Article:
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  • Pima County 2020 Ozone Season Update

    Aug 04, 2020 | Read More News
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    We are now more than halfway through the 2020 ozone air pollution season and Pima County Department of Environmental Quality (PDEQ) has recorded two days where levels of this air pollutant exceeded the U.S. Environmental Protection Agency (EPA) health standard.

    For comparison purposes, the Phoenix area has had 22 ozone exceedance days so far in 2020. During the entire 2019 ozone season, there was only one ozone exceedance day in Pima County and 39 exceedances in the Phoenix area. A variety of factors determine when ozone levels are unhealthy including sources and amounts of the ingredients (precursors) that form ozone, wind speed and direction, and other meteorological conditions.

    Ground-level ozone, as opposed to the ozone layer that protects us from the solar radiation, tends to be elevated from April through September, which is when our region has more hours of intense sunlight to react with the ozone precursor emissions. In addition, warmer temperatures increase the amount of volatile organic compound (VOC) evaporative emissions from gasoline, automobiles, solvents, paints, engines, and even vegetation. VOCs are one of the key ingredients needed for the formation of ozone, along with nitrogen oxides (NOx), which come primarily from combustion sources.
    Catalina State Park Desert Sky
    Wildfires also contribute to the formation of ozone. Wildfire smoke contains many compounds including particulate matter, carbon dioxide, carbon monoxide, VOCs and NOx from the burning vegetation. One of this year’s ozone exceedance days occurred on June 11. PDEQ and the U.S. Forest Service staff believe that exceedance was caused by emissions from the Bighorn Fire.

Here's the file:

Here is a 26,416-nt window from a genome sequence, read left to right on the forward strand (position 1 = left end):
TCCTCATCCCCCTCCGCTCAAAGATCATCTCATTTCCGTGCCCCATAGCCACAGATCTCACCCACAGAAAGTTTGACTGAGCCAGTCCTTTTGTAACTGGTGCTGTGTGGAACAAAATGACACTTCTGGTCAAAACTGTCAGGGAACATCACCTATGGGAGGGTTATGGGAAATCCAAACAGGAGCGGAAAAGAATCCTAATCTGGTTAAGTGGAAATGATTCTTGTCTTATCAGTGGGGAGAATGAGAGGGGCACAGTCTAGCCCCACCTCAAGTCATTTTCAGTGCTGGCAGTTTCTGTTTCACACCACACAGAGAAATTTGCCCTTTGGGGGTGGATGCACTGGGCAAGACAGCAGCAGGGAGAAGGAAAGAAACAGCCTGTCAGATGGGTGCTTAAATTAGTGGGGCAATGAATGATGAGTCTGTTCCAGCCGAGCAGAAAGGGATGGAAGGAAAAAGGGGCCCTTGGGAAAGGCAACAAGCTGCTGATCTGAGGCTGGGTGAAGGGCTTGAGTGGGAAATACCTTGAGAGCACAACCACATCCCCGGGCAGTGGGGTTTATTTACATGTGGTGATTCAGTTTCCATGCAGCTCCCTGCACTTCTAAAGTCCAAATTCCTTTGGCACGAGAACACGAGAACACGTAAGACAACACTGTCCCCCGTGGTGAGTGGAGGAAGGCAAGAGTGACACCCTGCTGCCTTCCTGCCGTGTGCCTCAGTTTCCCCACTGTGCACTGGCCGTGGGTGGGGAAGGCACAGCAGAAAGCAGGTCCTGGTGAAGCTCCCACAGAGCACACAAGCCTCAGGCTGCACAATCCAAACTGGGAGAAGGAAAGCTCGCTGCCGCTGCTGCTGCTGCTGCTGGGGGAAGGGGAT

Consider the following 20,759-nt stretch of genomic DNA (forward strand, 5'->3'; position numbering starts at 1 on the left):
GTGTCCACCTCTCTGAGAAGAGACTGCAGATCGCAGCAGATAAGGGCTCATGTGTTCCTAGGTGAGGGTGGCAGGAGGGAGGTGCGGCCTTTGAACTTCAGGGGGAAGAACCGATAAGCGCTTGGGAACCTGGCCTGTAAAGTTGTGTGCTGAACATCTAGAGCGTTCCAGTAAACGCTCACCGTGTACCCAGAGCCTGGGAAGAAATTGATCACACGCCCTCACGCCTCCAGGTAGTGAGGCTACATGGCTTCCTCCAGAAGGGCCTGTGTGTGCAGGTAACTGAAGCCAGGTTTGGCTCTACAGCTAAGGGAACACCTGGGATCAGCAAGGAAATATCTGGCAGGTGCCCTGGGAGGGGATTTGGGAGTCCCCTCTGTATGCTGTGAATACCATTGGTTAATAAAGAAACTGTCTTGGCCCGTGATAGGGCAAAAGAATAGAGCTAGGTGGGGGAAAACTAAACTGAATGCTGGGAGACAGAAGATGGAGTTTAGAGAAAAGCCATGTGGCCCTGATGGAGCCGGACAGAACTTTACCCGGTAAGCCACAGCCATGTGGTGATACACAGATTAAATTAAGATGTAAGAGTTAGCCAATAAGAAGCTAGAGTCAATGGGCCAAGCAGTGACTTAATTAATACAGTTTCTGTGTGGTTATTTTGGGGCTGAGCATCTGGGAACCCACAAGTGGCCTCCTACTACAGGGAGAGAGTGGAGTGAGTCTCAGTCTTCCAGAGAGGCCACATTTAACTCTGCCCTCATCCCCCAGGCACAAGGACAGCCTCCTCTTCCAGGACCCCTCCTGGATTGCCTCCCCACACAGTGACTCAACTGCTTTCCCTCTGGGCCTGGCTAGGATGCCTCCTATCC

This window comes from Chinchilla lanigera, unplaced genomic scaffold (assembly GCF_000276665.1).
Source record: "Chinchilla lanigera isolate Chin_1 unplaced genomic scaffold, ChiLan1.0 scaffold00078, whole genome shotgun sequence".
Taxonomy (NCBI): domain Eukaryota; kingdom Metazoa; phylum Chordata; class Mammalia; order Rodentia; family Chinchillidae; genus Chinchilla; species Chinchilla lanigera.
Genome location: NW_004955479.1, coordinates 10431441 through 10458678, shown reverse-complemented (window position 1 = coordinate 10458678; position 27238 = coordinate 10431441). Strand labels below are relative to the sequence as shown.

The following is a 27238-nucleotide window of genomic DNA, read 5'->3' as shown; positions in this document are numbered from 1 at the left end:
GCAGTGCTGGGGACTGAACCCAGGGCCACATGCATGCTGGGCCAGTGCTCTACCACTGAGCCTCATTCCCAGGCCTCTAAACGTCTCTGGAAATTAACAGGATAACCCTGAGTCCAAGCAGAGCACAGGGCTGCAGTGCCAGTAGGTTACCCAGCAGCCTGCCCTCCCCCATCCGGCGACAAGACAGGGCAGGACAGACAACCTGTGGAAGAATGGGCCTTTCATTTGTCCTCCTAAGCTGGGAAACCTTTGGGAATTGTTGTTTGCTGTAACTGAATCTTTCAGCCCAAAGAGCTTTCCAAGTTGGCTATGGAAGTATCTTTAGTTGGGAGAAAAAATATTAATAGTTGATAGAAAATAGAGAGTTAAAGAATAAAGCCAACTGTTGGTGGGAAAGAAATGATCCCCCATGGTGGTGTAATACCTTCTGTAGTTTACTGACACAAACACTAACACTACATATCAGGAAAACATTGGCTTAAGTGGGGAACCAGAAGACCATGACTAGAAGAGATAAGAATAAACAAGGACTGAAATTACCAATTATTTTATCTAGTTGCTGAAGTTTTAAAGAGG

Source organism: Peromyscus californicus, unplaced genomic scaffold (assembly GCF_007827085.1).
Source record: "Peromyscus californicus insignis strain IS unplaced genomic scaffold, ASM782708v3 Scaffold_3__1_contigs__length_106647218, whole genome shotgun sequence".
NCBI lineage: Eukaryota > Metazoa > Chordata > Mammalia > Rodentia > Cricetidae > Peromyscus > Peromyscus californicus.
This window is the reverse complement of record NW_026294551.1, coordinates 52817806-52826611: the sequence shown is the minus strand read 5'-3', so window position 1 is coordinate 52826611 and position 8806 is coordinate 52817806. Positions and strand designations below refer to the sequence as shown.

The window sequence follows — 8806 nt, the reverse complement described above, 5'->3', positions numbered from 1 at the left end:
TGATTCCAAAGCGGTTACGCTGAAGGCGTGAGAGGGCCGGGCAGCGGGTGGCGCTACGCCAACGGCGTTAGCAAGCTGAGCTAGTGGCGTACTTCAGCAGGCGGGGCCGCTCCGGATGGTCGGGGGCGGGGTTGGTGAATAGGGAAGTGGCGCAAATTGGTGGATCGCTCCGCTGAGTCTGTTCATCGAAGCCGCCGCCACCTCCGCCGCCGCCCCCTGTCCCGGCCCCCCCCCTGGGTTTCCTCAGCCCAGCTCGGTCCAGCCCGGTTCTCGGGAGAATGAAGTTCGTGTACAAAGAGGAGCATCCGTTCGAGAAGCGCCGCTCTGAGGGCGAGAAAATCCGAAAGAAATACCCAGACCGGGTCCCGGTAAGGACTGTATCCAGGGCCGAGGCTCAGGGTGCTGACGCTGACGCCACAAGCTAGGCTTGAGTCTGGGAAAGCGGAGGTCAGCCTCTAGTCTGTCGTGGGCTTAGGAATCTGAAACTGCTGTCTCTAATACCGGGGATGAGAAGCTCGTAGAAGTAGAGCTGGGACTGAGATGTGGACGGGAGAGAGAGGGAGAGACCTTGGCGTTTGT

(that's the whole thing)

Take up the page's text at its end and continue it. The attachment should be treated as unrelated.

If there are additional ozone exceedances this year, EPA could designate eastern Pima County as “non-attainment” for the ozone standard, which may require restrictions on some businesses that want to expand or move here.

    “We can choose a number of actions to reduce the emissions that contribute to ozone creation and help avoid more exceedance days,” said Beth Gorman, Senior Program Manager for PDEQ. “We can maintain our vehicles by changing the oil, air filters and keeping tires properly inflated; refuel in the evening; share rides with those who have not been exposed to COVID-19; drive and idle our vehicles less; choose at least one day a week to work from home; conserve electricity; and reduce the use of gas-powered lawn and garden equipment. These actions, combined with optimal weather conditions, could keep our community economically and physically healthy by staying in attainment of the EPA health standards,” Gorman said.

    Real-time air pollution levels are available from multiple PDEQ monitoring sites and 5-Day Air Quality Forecasts are available from Arizona Department of Environmental Quality.